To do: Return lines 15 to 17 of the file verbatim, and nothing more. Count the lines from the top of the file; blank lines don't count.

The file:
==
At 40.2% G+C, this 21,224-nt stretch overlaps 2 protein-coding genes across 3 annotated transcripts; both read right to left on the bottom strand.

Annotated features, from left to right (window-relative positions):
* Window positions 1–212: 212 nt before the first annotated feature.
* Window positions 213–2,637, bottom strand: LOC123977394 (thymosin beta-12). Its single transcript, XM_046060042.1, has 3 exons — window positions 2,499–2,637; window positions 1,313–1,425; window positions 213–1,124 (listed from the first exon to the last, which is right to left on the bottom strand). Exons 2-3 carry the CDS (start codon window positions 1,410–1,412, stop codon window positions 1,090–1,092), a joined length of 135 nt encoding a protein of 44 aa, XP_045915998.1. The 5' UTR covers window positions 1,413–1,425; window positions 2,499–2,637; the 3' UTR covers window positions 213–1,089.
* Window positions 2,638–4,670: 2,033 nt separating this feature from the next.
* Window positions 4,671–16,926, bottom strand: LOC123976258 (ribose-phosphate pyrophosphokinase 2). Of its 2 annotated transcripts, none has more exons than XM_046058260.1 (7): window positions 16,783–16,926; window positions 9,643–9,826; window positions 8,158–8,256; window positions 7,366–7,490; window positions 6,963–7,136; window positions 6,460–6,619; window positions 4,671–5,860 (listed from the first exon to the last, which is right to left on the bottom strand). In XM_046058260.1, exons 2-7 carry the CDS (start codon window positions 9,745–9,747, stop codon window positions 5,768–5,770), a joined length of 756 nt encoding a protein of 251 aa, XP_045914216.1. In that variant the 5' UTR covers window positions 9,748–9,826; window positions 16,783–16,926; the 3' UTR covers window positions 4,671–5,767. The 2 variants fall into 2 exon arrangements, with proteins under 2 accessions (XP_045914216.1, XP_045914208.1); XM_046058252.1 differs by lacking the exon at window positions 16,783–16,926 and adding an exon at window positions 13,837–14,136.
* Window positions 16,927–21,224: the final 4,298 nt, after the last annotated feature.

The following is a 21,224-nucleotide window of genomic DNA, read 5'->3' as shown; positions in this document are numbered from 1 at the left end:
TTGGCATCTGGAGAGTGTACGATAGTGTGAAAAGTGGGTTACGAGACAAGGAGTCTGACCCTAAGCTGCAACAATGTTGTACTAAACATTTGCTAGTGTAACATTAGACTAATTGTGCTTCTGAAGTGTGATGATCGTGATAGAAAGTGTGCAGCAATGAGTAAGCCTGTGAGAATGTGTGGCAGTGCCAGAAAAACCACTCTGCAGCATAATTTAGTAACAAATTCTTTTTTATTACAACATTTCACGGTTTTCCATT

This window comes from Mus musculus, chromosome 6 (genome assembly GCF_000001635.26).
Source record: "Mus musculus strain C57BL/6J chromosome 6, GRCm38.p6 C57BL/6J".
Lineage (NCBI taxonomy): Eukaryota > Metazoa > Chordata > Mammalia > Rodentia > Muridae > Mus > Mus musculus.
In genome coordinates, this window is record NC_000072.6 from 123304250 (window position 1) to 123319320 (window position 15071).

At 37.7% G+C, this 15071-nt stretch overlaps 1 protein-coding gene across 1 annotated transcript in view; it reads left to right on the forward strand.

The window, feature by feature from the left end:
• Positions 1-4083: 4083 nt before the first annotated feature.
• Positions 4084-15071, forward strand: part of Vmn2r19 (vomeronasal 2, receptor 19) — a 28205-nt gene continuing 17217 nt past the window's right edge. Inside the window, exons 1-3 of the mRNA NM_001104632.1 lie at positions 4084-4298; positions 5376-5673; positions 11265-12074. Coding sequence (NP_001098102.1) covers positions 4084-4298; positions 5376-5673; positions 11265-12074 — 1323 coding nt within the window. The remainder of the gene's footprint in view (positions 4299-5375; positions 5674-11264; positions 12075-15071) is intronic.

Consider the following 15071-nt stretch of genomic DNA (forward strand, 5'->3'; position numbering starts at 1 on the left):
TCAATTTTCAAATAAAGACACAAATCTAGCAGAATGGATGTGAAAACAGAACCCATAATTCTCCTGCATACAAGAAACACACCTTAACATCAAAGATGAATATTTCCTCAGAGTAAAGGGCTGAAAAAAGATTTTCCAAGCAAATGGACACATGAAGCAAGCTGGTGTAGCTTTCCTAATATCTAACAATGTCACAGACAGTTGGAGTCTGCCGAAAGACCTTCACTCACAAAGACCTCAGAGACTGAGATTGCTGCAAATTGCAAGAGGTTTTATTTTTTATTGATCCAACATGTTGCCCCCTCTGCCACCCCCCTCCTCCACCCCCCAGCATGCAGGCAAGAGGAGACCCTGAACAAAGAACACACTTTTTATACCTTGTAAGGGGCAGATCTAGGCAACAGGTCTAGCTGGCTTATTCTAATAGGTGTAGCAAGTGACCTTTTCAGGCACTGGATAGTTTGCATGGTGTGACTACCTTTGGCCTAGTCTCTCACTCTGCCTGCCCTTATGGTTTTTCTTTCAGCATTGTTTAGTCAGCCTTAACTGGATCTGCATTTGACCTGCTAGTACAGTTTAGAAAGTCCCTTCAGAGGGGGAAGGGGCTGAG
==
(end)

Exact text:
The window, feature by feature from the left end:
• Positions 1-4083: 4083 nt before the first annotated feature.
• Positions 4084-15071, forward strand: part of Vmn2r19 (vomeronasal 2, receptor 19) — a 28205-nt gene continuing 17217 nt past the window's right edge. Inside the window, exons 1-3 of the mRNA NM_001104632.1 lie at positions 4084-4298; positions 5376-5673; positions 11265-12074. Coding sequence (NP_001098102.1) covers positions 4084-4298; positions 5376-5673; positions 11265-12074 — 1323 coding nt within the window. The remainder of the gene's footprint in view (positions 4299-5375; positions 5674-11264; positions 12075-15071) is intronic.